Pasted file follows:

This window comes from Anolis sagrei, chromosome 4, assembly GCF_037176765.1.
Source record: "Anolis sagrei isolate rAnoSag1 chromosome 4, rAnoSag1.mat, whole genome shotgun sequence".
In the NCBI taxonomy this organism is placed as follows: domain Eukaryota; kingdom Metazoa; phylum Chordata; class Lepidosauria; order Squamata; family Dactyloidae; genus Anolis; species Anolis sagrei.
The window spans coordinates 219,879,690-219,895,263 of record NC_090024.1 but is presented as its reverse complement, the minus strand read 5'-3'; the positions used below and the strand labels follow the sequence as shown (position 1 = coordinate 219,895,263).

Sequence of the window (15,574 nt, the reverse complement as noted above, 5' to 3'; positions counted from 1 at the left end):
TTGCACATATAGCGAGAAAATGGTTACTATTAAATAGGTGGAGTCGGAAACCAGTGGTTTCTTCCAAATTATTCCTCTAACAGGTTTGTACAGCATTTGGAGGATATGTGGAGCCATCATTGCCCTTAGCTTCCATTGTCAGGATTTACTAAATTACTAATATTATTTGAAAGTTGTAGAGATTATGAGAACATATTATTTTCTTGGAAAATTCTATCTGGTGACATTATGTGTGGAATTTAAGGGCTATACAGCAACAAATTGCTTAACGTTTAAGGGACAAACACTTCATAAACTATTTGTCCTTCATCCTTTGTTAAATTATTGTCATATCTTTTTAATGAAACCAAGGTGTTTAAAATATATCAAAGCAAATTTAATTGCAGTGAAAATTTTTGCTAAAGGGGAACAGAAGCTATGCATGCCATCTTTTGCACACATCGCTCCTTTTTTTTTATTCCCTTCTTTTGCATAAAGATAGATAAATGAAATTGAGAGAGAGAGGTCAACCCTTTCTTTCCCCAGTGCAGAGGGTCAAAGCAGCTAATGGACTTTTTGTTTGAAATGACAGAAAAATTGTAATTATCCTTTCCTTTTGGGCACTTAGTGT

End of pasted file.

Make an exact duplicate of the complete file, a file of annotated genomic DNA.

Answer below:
This window comes from Anolis sagrei, chromosome 4, assembly GCF_037176765.1.
Source record: "Anolis sagrei isolate rAnoSag1 chromosome 4, rAnoSag1.mat, whole genome shotgun sequence".
In the NCBI taxonomy this organism is placed as follows: domain Eukaryota; kingdom Metazoa; phylum Chordata; class Lepidosauria; order Squamata; family Dactyloidae; genus Anolis; species Anolis sagrei.
The window spans coordinates 219,879,690-219,895,263 of record NC_090024.1 but is presented as its reverse complement, the minus strand read 5'-3'; the positions used below and the strand labels follow the sequence as shown (position 1 = coordinate 219,895,263).

Sequence of the window (15,574 nt, the reverse complement as noted above, 5' to 3'; positions counted from 1 at the left end):
TTGCACATATAGCGAGAAAATGGTTACTATTAAATAGGTGGAGTCGGAAACCAGTGGTTTCTTCCAAATTATTCCTCTAACAGGTTTGTACAGCATTTGGAGGATATGTGGAGCCATCATTGCCCTTAGCTTCCATTGTCAGGATTTACTAAATTACTAATATTATTTGAAAGTTGTAGAGATTATGAGAACATATTATTTTCTTGGAAAATTCTATCTGGTGACATTATGTGTGGAATTTAAGGGCTATACAGCAACAAATTGCTTAACGTTTAAGGGACAAACACTTCATAAACTATTTGTCCTTCATCCTTTGTTAAATTATTGTCATATCTTTTTAATGAAACCAAGGTGTTTAAAATATATCAAAGCAAATTTAATTGCAGTGAAAATTTTTGCTAAAGGGGAACAGAAGCTATGCATGCCATCTTTTGCACACATCGCTCCTTTTTTTTTATTCCCTTCTTTTGCATAAAGATAGATAAATGAAATTGAGAGAGAGAGGTCAACCCTTTCTTTCCCCAGTGCAGAGGGTCAAAGCAGCTAATGGACTTTTTGTTTGAAATGACAGAAAAATTGTAATTATCCTTTCCTTTTGGGCACTTAGTGT